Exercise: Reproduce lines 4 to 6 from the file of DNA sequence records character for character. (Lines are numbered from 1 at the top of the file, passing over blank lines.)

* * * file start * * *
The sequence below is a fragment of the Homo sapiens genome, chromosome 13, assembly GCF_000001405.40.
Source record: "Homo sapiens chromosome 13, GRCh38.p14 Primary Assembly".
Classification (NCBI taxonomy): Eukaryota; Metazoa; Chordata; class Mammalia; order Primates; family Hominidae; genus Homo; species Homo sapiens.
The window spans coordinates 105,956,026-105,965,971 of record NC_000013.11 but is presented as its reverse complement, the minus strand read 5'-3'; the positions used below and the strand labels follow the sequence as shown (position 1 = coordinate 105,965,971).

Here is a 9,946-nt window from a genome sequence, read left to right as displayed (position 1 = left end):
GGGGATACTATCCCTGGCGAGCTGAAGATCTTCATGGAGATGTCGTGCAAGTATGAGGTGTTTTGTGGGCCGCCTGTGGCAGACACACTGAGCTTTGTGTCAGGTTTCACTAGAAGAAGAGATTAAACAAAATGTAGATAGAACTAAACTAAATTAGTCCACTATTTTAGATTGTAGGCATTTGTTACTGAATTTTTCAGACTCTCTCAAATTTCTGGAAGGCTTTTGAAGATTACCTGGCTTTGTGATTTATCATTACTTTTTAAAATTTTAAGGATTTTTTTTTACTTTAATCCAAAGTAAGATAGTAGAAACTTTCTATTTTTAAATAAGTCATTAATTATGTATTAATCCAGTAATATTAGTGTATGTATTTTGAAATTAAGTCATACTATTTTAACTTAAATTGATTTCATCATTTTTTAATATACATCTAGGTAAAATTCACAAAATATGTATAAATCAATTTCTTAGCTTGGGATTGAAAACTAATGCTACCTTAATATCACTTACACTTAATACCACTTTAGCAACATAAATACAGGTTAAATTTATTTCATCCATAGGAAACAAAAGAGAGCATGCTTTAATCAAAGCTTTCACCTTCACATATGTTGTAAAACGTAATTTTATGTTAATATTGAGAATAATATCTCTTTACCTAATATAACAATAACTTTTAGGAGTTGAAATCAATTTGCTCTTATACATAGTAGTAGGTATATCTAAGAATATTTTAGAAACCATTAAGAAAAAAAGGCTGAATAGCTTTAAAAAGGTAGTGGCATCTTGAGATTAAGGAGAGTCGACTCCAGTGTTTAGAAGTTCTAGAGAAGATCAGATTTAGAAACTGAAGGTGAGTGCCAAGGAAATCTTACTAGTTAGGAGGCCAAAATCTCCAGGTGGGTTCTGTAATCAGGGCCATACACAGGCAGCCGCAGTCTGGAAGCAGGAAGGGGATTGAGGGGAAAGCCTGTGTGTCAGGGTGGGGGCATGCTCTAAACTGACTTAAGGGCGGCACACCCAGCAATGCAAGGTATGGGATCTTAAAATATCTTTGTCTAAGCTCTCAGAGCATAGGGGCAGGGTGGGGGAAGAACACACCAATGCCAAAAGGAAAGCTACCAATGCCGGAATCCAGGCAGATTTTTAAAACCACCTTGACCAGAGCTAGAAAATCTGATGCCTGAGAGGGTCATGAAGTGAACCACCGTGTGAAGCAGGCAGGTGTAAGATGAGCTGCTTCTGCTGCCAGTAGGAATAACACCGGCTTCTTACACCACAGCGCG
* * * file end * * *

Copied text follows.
The window spans coordinates 105,956,026-105,965,971 of record NC_000013.11 but is presented as its reverse complement, the minus strand read 5'-3'; the positions used below and the strand labels follow the sequence as shown (position 1 = coordinate 105,965,971).

Here is a 9,946-nt window from a genome sequence, read left to right as displayed (position 1 = left end):
GGGGATACTATCCCTGGCGAGCTGAAGATCTTCATGGAGATGTCGTGCAAGTATGAGGTGTTTTGTGGGCCGCCTGTGGCAGACACACTGAGCTTTGTGTCAGGTTTCACTAGAAGAAGAGATTAAACAAAATGTAGATAGAACTAAACTAAATTAGTCCACTATTTTAGATTGTAGGCATTTGTTACTGAATTTTTCAGACTCTCTCAAATTTCTGGAAGGCTTTTGAAGATTACCTGGCTTTGTGATTTATCATTACTTTTTAAAATTTTAAGGATTTTTTTTTACTTTAATCCAAAGTAAGATAGTAGAAACTTTCTATTTTTAAATAAGTCATTAATTATGTATTAATCCAGTAATATTAGTGTATGTATTTTGAAATTAAGTCATACTATTTTAACTTAAATTGATTTCATCATTTTTTAATATACATCTAGGTAAAATTCACAAAATATGTATAAATCAATTTCTTAGCTTGGGATTGAAAACTAATGCTACCTTAATATCACTTACACTTAATACCACTTTAGCAACATAAATACAGGTTAAATTTATTTCATCCATAGGAAACAAAAGAGAGCATGCTTTAATCAAAGCTTTCACCTTCACATATGTTGTAAAACGTAATTTTATGTTAATATTGAGAATAATATCTCTTTACCTAATATAACAATAACTTTTAGGAGTTGAAATCAATTTGCTCTTATACATAGTAGTAGGTATATCTAAGAATATTTTAGAAACCATTAAGAAAAAAAGGCTGAATAGCTTTAAAAAGGTAGTGGCATCTTGAGATTAAGGAGAGTCGACTCCAGTGTTTAGAAGTTCTAGAGAAGATCAGATTTAGAAACTGAAGGTGAGTGCCAAGGAAATCTTACTAGTTAGGAGGCCAAAATCTCCAGGTGGGTTCTGTAATCAGGGCCATACACAGGCAGCCGCAGTCTGGAAGCAGGAAGGGGATTGAGGGGAAAGCCTGTGTGTCAGGGTGGGGGCATGCTCTAAACTGACTTAAGGGCGGCACACCCAGCAATGCAAGGTATGGGATCTTAAAATATCTTTGTCTAAGCTCTCAGAGCATAGGGGCAGGGTGGGGGAAGAACACACCAATGCCAAAAGGAAAGCTACCAATGCCGGAATCCAGGCAGATTTTTAAAACCACCTTGACCAGAGCTAGAAAATCTGATGCCTGAGAGGGTCATGAAGTGAACCACCGTGTGAAGCAGGCAGGTGTAAGATGAGCTGCTTCTGCTGCCAGTAGGAATAACACCGGCTTCTTACACCACAGCGCG